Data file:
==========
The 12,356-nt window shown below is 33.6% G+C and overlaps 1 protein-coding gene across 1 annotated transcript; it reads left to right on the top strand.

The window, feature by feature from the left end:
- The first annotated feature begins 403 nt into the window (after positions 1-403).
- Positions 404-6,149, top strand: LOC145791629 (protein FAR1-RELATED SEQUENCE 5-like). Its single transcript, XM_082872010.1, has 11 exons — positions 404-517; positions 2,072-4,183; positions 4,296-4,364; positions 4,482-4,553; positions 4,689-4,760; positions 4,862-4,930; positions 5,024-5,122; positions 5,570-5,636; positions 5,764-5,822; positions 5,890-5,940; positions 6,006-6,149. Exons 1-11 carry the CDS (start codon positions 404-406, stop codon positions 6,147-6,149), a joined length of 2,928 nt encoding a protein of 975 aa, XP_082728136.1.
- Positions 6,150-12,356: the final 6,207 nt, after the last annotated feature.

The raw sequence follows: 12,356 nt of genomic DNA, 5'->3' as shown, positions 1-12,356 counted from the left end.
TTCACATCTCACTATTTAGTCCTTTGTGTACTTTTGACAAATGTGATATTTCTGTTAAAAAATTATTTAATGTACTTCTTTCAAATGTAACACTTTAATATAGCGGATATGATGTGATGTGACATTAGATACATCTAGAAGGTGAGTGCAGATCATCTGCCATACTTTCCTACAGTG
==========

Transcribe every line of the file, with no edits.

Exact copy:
The 12,356-nt window shown below is 33.6% G+C and overlaps 1 protein-coding gene across 1 annotated transcript; it reads left to right on the top strand.

The window, feature by feature from the left end:
- The first annotated feature begins 403 nt into the window (after positions 1-403).
- Positions 404-6,149, top strand: LOC145791629 (protein FAR1-RELATED SEQUENCE 5-like). Its single transcript, XM_082872010.1, has 11 exons — positions 404-517; positions 2,072-4,183; positions 4,296-4,364; positions 4,482-4,553; positions 4,689-4,760; positions 4,862-4,930; positions 5,024-5,122; positions 5,570-5,636; positions 5,764-5,822; positions 5,890-5,940; positions 6,006-6,149. Exons 1-11 carry the CDS (start codon positions 404-406, stop codon positions 6,147-6,149), a joined length of 2,928 nt encoding a protein of 975 aa, XP_082728136.1.
- Positions 6,150-12,356: the final 6,207 nt, after the last annotated feature.

The raw sequence follows: 12,356 nt of genomic DNA, 5'->3' as shown, positions 1-12,356 counted from the left end.
TTCACATCTCACTATTTAGTCCTTTGTGTACTTTTGACAAATGTGATATTTCTGTTAAAAAATTATTTAATGTACTTCTTTCAAATGTAACACTTTAATATAGCGGATATGATGTGATGTGACATTAGATACATCTAGAAGGTGAGTGCAGATCATCTGCCATACTTTCCTACAGTG